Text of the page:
So, the real-life 221B Baker Street is not actually the home of the famous detective in real-life London? Oh, ow. I had seen pictures from fans of Sherlock Holmes in London about 221B Baker Street, as well as other famous real-world locations from the stories and the hit BBC show, and I always thought the real 221B Baker Street was something of a shrine to Sherlock. But I guess not (although there apparently is a museum down the street), for I learned otherwise. What a pity. This made me do research on the locations and I was happy to see that at least the museum displays "221B Baker St." despite this causing some controversy for the number not matching the museum's actual address. I also learned that there is a statue of Sherlock Holmes in London, as well as a Sherlock Holmes Society of London. From this research, I was able to deduce one thing: London loves Sherlock! And that was good to know.
But soon I was laughing as I read this book, because it would seem that, fictional or not, even Sherlock Holmes cannot escape the dreaded jury summons. I also chuckled when I read about a character whose cat even got a jury summons, because it reminded me of the time an audit notice from the IRS appeared in my mailbox one day -- addressed to my dog!
"The Baker Street Jurors" by Michael Robertson is the kind of mystery that will keep readers turning the pages to find out what happens next. I certainly found it hard to put this book down. I really got caught up in this story! It’s brilliant! The story is mostly told from Nigel's point-of-view. Nigel is a middle-aged lawyer still licking his wounds over a failed dalliance with a lover he had obviously been so enraptured by. But he comes back to life when he meets Lucy, a young woman who is one of the alternate jurors in his group. I kept rolling my eyes over how he kept pursuing her, despite her obvious disinterest in having nothing more to do with him than merely know him as a casual acquaintance. But at least having Lucy around had him more interested in participating in jury duty. And at least he can put his skills as a lawyer to the test in observing the cross-examinations during the trial.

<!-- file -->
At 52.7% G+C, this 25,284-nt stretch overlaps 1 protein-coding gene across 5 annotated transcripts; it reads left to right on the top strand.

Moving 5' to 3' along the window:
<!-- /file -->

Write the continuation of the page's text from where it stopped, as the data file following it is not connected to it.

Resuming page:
I had another good laugh at a point in the story when a character, Mrs. Peabody, is outlining a bizarre way that another character could have gotten killed. (Quite a few of them die, actually! I think the jury is jinxed!) And as she continues with her theory, I started to look at the page strangely as though I was looking at her strangely and then she breaks off from her sentence and says, "Well, it's not impossible, you needn't all look at me that way."
I liked how one of the alternate jurors, Siger (a fan of Sherlock Holmes), often quoted his favorite character and added that it was a "basic legal principle" and be told by Nigel, a lawyer, that it wasn't. Siger does try to copy Sherlock, though, in trying to deduce things about people (and he was usually a little off the mark with his deductions). He even smokes a pipe! Oh, and he also plays the violin! I am just glad that a character finally acknowledged the elephant in the room and asked Nigel, "Have you noticed that Mr. Siger keeps saying things that Sherlock Holmes said in those stories and films?" But as the story progressed, I started to ask myself, "Is it really an obsession with a fictional character? Or is the guy so delusional that he really does believe he is Sherlock Holmes?" Indeed, the plot thickens! And for Nigel, the game is on!
"The Baker Street Jurors" is definitely a story which mystery buffs would enjoy reading, as well as fans of Sherlock Holmes. The stakes are high, and anyone could be a suspect. It's enough to make one wonder, "What would Sherlock Holmes do?" Read this book to find out!
Michael Robertson has delighted mystery readers and Sherlock Holmes aficionados everywhere with his charming and innovative Baker Street mystery series, where brothers Reggie and Nigel Heath are charged with answering letters to Sherlock that arrive at their law office, located at 221B Baker Street.
Everyone must do jury duty. Even Sherlock Holmes.
A nation’s greatest sports hero has been accused of murder. The trial is approaching, and the public is clamoring?both for and against. And in a desperate, computer-generated quest to fill its quota of jurors, the Crown Court has included on its summons list the known occupants?real and otherwise?of 221B Baker Street. One summons is addressed to Sherlock Holmes; it doesn’t matter to the Crown Court Jury Selection Service whether Holmes is real or fictional, or in which century he existed.
The other is addressed to Mr. Nigel Heath?who is living and sleeping on the couch in his office at Baker Street Chambers. With Nigel in the jury selection pool are a lovely young woman with a mysterious tattoo, an elderly widow with piercing blue eyes and a mind like a tack, a slick millennial whose occupation is cornering the market on prescription drugs, and a tall man with an aquiline nose who seems reluctant to say exactly how he received his jury summons.
Before the trial is done, Nigel and each of his fellow prospective jurors will wonder not only which of them will be impaneled?and what verdict they will reach?but also who will survive to render it.